One for the record book?

How many aquariums can one family buy in a week? Unless you’ve bought three or more, we’ve got the New Albany record. And we already had two.

It’s a long story, but fortunately (for me), it will fit in the space for this column. So here goes.
A year ago I wrote how we had moved several fish from Alabama to New Albany because Jenny didn’t want to part with them when we relocated here.
We had gotten into the home aquarium business after Jenny’s elementary school class four years ago got several small plastic fish tanks and some guppies as part of a science lab project. In fact, all the classes got them. When the project was over, teachers asked parents if they would like to have their children bring home a couple of guppies.
Of course, some parents balked at the idea. At the end of the year, some teachers just dumped their leftover guppies in the schoolyard. But Jenny, being Jenny, didn’t.
All of a sudden we had a home aquarium, a stand, a filter, a heater and an assortment of stuff to treat the water and feed the fish. The fish population soon expanded to include tropical fish and catfish.
After a couple of months, Jenny concluded the guppies (all seven of them) didn’t get along with the other fish so she put them back into the small plastic tank she had brought home from school. They’ve been there on the kitchen counter ever since with no filter and no heater. She just changes the water a couple of times a week and feeds them.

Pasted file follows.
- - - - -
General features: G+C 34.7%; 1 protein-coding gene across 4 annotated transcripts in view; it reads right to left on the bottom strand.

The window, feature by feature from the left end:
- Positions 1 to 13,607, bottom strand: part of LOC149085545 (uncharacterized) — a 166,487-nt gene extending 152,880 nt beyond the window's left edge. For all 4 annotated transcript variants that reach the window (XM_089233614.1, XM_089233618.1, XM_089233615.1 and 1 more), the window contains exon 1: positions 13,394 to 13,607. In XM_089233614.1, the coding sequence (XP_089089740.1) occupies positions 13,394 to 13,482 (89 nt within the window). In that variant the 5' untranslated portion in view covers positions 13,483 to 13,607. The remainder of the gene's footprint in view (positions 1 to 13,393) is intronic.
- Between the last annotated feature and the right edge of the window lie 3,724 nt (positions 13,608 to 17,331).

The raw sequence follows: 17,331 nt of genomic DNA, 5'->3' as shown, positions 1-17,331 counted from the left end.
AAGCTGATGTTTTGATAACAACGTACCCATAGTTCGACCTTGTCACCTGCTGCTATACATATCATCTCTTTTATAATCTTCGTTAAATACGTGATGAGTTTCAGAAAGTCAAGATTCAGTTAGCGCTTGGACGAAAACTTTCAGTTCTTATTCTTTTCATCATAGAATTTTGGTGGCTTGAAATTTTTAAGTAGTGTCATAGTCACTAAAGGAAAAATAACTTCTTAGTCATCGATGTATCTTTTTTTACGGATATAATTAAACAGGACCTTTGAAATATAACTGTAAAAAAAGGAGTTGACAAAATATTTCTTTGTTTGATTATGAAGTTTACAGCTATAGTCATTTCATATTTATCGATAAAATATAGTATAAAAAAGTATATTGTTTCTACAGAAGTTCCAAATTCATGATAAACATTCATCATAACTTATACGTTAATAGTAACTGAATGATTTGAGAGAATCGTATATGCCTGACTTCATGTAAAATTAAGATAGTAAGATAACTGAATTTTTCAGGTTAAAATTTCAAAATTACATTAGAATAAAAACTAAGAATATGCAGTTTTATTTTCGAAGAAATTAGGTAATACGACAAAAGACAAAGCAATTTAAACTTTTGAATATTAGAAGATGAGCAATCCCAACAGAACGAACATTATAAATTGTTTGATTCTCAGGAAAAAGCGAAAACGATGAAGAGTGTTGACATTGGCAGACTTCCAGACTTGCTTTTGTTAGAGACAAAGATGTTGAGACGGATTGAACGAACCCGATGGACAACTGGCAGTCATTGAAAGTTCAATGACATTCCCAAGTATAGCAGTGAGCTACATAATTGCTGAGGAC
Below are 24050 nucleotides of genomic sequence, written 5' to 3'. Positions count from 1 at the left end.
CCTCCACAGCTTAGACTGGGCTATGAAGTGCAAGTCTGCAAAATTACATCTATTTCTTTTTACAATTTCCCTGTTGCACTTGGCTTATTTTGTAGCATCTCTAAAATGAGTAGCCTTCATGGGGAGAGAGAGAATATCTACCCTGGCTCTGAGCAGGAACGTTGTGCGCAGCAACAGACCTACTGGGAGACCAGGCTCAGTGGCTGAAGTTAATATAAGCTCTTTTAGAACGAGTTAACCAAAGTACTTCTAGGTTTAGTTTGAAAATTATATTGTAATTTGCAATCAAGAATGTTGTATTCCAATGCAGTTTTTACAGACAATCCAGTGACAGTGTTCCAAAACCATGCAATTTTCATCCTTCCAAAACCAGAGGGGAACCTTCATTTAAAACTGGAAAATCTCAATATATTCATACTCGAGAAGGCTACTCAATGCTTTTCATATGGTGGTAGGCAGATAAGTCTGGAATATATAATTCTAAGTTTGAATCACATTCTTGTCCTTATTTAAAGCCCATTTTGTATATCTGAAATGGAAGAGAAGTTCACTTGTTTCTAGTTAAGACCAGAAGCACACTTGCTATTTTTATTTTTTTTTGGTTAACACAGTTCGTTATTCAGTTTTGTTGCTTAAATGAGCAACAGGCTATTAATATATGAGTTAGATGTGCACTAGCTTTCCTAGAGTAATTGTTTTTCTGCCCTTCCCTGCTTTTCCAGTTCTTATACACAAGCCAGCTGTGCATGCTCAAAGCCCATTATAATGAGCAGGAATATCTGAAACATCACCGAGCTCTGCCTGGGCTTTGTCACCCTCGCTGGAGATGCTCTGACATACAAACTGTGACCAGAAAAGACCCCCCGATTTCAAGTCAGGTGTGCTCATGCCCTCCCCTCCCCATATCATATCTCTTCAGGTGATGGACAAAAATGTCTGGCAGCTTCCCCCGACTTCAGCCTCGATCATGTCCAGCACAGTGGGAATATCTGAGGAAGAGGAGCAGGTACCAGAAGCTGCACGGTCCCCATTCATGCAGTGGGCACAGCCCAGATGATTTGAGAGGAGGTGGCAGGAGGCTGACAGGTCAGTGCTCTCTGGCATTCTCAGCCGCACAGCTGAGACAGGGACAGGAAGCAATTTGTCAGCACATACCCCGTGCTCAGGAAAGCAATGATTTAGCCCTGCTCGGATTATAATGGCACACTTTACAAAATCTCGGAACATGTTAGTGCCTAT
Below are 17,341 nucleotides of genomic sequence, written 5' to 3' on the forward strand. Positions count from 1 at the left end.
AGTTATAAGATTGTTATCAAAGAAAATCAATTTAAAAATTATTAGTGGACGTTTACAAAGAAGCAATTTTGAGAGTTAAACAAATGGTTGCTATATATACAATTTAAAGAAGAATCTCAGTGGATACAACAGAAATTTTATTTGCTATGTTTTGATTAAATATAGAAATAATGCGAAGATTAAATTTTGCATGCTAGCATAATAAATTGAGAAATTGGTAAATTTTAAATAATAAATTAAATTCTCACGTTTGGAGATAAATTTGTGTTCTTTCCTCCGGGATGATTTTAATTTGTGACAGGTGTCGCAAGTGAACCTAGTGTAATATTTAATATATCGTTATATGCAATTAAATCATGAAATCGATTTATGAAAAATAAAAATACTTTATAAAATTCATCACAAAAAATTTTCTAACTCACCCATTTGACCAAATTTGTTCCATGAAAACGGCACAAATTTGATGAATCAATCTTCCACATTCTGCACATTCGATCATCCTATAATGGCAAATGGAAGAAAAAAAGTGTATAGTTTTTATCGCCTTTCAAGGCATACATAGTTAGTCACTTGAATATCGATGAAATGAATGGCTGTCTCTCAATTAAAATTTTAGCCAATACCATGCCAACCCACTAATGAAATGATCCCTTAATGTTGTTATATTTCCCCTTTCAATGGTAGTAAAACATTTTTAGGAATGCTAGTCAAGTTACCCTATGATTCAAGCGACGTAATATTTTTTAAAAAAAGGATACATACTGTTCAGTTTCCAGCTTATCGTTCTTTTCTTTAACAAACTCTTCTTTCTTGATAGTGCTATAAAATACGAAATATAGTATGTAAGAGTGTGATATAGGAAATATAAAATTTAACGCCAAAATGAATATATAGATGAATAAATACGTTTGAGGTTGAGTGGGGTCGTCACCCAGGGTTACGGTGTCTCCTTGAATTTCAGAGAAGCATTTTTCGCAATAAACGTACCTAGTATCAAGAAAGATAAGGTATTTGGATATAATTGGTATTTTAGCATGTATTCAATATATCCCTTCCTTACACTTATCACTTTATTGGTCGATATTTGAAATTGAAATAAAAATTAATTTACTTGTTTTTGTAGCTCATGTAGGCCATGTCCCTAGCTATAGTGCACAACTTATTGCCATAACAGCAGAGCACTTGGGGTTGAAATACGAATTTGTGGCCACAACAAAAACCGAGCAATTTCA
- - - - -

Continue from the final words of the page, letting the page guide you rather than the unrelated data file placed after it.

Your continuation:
The other fish have the fancy digs in the large aquarium on a stand in the kitchen.
Over the years, the guppies have dwindled to four. But they just keep on swimming.
Soon, we’re going out of town for a week to visit our kids and grandkids. Ten days ago Jenny announced that we needed to get a small aquarium with a filter because the guppies couldn’t last that long without a filtered tank.
Surely, we’re not going to buy another aquarium for four guppies? I thought. But being smarter than I look, I kept my mouth shut and went to Walmart. I bought the only small glass aquarium on the shelf. When I got it home, Jenny unsealed the box and reached in to lift it out. Blood started running down her hand. Despite being packed in Styrofoam, the glass was broken in several places.
Saturday we went to PetSmart in Tupelo and found a similar one made of plastic. We carted the box home, opened it up and discovered the plastic top only covered part of the aquarium. Our cat would have had fish for dinner.
What to do? We went back to Walmart and found the store had been resupplied. This time we unsealed the box and checked it out in the store. Perfect. We bought 10 pounds of aquarium gravel and came home.
All was well until I went into the kitchen and noticed Jenny was rinsing the aquarium gravel in a strainer over the garbage disposal. The strainer holes were too large and some had fallen through.
You guessed it. The garbage disposal was jammed. After a Sunday afternoon trip to Lowe’s to buy a disposal wrench, I got the gravel dislodged. The disposal works; the aquarium works.
You gotta love those guppies. Or not.

T. Wayne Mitchell, publisher of the Gazette, can be reached by phone at 662-534-6321 or by e-mail at